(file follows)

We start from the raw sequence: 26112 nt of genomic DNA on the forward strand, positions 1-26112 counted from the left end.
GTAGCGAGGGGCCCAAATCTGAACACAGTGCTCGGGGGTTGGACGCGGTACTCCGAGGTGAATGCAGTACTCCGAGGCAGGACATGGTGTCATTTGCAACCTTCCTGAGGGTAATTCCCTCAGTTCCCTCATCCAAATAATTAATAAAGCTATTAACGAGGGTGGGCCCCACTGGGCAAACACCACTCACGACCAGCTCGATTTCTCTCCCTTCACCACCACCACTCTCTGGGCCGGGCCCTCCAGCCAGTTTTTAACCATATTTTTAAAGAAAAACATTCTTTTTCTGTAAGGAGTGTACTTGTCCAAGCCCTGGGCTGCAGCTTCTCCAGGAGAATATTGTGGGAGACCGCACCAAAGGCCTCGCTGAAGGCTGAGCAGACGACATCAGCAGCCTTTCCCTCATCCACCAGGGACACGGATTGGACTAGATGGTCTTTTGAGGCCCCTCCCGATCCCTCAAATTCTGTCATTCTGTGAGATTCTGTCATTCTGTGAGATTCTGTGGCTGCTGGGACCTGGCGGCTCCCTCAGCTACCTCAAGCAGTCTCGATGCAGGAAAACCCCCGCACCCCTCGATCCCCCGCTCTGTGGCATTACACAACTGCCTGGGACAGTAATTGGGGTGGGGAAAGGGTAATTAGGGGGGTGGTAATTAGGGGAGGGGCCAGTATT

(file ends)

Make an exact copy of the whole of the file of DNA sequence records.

We start from the raw sequence: 26112 nt of genomic DNA on the forward strand, positions 1-26112 counted from the left end.
GTAGCGAGGGGCCCAAATCTGAACACAGTGCTCGGGGGTTGGACGCGGTACTCCGAGGTGAATGCAGTACTCCGAGGCAGGACATGGTGTCATTTGCAACCTTCCTGAGGGTAATTCCCTCAGTTCCCTCATCCAAATAATTAATAAAGCTATTAACGAGGGTGGGCCCCACTGGGCAAACACCACTCACGACCAGCTCGATTTCTCTCCCTTCACCACCACCACTCTCTGGGCCGGGCCCTCCAGCCAGTTTTTAACCATATTTTTAAAGAAAAACATTCTTTTTCTGTAAGGAGTGTACTTGTCCAAGCCCTGGGCTGCAGCTTCTCCAGGAGAATATTGTGGGAGACCGCACCAAAGGCCTCGCTGAAGGCTGAGCAGACGACATCAGCAGCCTTTCCCTCATCCACCAGGGACACGGATTGGACTAGATGGTCTTTTGAGGCCCCTCCCGATCCCTCAAATTCTGTCATTCTGTGAGATTCTGTCATTCTGTGAGATTCTGTGGCTGCTGGGACCTGGCGGCTCCCTCAGCTACCTCAAGCAGTCTCGATGCAGGAAAACCCCCGCACCCCTCGATCCCCCGCTCTGTGGCATTACACAACTGCCTGGGACAGTAATTGGGGTGGGGAAAGGGTAATTAGGGGGGTGGTAATTAGGGGAGGGGCCAGTATT